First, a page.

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South Dakota Governor Rejects Trump's Plan For Expanded Unemployment Benefits


President Trump's plan to boost unemployment benefits by $300 a week is getting a fairly cool reception around the country. A $600 a week benefit expired last month. And in the 10 days since Trump made the offer, only a handful of states say they will take him up on it. Treasury Secretary Steven Mnuchin told CNBC today that the president's plan is starting to catch on.


STEVE MNUCHIN: We have five states that have already been approved. We have another four states that have submitted and about another 10 states that are in the process.

KELLY: Well, that leaves more than half of all states still wary of the president's plan. As NPR's Scott Horsley reports, that is threatening to leave a big dent in the spending power of tens of millions of jobless workers.

SCOTT HORSLEY, BYLINE: South Dakota Governor Kristi Noem was one of the first to reject the president's offer, saying, in effect, thanks but no thanks. Noem, who's a Trump ally, says her state doesn't need the extra money for jobless benefits. Here she is on Fox News.


KRISTI NOEM: We're doing very well. Our infection rates are low. Our job losses are low. Our economy is doing better than virtually any other state.

HORSLEY: South Dakota does have the nation's ninth-lowest unemployment rate, but at 7.2%, it's still more than double what it was a year ago. And Jennifer Stensaas of Feeding South Dakota says the food pantries' weekly giveaways are still drawing twice as many hungry people, many of them for the first time.

JENNIFER STENSAAS: People that have found themselves just in a place they've never been before and making some pretty tough choices. They've been furloughed from work. They've been laid off for a period of time. A lot of businesses just closed.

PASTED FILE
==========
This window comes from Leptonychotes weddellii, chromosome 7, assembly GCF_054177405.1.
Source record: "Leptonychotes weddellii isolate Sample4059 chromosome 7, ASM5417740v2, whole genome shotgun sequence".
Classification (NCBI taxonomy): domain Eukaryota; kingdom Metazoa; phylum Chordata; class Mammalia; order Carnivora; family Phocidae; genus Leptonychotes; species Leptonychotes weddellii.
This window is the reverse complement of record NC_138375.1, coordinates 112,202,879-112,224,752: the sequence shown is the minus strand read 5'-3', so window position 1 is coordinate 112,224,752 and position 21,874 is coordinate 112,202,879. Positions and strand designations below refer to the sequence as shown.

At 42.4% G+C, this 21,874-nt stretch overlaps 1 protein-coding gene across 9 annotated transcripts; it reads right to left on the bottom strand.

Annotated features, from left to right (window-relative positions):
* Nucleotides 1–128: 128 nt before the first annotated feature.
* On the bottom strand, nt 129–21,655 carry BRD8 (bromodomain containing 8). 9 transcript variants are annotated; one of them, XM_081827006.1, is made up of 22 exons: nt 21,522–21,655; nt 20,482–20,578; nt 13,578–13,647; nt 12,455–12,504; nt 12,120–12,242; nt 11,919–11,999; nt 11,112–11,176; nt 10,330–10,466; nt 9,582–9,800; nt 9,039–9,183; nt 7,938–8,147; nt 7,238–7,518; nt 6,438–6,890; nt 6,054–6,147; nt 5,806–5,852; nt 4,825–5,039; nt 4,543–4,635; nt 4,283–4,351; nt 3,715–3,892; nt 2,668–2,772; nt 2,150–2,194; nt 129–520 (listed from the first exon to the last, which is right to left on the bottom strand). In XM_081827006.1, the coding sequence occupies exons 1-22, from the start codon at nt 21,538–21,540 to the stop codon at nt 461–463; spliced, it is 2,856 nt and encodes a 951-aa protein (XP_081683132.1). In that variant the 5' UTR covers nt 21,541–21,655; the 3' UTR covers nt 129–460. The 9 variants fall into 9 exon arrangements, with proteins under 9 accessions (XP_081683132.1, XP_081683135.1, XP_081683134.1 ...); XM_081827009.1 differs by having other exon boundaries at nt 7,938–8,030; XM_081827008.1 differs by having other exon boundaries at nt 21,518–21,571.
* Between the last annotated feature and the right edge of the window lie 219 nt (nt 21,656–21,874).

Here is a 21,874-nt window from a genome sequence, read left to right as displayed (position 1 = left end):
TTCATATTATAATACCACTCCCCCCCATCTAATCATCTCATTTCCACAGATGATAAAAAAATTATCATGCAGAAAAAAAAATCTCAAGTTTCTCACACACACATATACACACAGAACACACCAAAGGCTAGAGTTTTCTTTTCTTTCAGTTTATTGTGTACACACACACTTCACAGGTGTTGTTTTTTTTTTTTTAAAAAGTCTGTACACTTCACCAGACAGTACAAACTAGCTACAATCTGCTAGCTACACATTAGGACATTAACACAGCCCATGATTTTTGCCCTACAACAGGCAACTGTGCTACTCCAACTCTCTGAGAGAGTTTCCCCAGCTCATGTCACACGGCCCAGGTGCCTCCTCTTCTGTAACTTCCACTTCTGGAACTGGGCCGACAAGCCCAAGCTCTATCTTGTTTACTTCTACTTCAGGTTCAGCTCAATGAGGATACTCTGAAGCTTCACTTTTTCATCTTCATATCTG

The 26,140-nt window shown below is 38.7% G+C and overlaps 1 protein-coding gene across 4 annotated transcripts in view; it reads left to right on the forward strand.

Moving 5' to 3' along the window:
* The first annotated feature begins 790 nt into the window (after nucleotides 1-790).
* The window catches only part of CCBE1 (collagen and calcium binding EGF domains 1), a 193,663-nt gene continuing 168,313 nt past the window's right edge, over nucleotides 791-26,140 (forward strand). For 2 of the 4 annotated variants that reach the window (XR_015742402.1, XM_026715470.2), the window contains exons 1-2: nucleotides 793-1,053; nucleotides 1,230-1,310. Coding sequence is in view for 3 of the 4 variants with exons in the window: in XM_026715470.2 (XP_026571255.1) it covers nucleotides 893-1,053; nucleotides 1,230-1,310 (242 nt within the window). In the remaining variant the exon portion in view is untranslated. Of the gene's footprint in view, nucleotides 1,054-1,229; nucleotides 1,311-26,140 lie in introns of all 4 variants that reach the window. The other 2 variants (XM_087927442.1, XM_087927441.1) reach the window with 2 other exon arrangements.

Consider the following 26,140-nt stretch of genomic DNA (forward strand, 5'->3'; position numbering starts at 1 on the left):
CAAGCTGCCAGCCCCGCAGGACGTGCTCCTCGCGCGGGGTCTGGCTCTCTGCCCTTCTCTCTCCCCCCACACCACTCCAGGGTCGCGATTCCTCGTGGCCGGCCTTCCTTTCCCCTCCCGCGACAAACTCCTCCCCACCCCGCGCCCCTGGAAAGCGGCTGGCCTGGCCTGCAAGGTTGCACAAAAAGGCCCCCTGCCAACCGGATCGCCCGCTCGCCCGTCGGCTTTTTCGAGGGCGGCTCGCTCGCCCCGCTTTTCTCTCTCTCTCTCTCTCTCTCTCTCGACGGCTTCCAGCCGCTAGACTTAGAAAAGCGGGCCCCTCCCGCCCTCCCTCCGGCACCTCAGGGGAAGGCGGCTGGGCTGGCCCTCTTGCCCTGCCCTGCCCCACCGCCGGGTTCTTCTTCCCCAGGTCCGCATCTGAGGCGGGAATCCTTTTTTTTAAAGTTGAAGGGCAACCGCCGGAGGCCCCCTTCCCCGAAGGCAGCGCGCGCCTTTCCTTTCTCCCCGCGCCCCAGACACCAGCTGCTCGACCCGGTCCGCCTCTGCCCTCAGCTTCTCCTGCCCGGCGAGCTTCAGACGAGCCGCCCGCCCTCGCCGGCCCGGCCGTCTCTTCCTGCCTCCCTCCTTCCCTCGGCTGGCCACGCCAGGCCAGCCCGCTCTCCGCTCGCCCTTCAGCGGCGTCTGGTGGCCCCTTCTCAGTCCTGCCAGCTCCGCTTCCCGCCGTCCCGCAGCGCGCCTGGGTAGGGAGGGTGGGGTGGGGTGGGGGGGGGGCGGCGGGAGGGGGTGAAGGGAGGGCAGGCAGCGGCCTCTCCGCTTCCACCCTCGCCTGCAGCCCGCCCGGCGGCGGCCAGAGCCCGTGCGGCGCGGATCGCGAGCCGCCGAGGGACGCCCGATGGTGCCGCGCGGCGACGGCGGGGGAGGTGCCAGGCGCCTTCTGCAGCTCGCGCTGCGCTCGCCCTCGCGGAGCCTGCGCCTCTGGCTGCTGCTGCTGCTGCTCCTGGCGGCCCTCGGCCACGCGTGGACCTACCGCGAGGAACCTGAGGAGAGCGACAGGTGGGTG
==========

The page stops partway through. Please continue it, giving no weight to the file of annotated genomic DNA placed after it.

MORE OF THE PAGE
HORSLEY: With tens of thousands of South Dakotans still out of work, Democratic State Senator Reynold Nesiba is mystified by the governor's decision to turn down the extra benefits Trump is offering. Nesiba, who teaches economics at Augustana University, says that's $10 million a week that South Dakotans could have used to help buy groceries or school supplies or pay the rent.

REYNOLD NESIBA: This isn't just about the people that are unemployed. By refusing to take this money, she is hurting South Dakota businesses and South Dakota landlords and South Dakota bankers.

HORSLEY: Nesiba worries the economic rebound the governor is boasting about has been bankrolled in part by billions of dollars in federal relief, aid that's now being short-circuited. Federal aid has been exhausted not only in South Dakota but around the country, and efforts to craft a comprehensive new aid package in Congress have stalled. Economist Ernie Tedeschi of Evercore ISI says with the expiration of emergency jobless benefits last month, tens of millions of unemployed workers now have a lot less money in their pockets.

ERNIE TEDESCHI: They woke up on August 1 facing a 50% to 75% pay cut, and that's going to mean that they have to make some pretty devastating cuts.

HORSLEY: Tedeschi says nationwide, benefits have shrunk by about $15 billion a week, and the resulting drop in spending power is likely to mean lower retail sales and slower job growth. Retail giant Walmart said today government relief payments did give a significant boost to the company's sales during the last three months. But as the stimulus money dried up, sales cooled. CEO Doug McMillon says there's a lot of uncertainty now, especially for smaller businesses.


DOUG MCMILLON: This economy and this country are driven so much by small and medium-sized businesses that we want to see something happen there that'll help support those folks.

HORSLEY: As policymakers in Washington argue over a new round of spending, 800 to 1,000 South Dakota families keep showing up each Tuesday and Thursday at the food pantry in Sioux Falls. The food bank's Jennifer Stensaas says they're in it for the long haul. Scott Horsley, NPR News, Washington. Transcript provided by NPR, Copyright NPR.

Scott Horsley is NPR's Chief Economics Correspondent. He reports on ups and downs in the national economy as well as fault lines between booming and busting communities.
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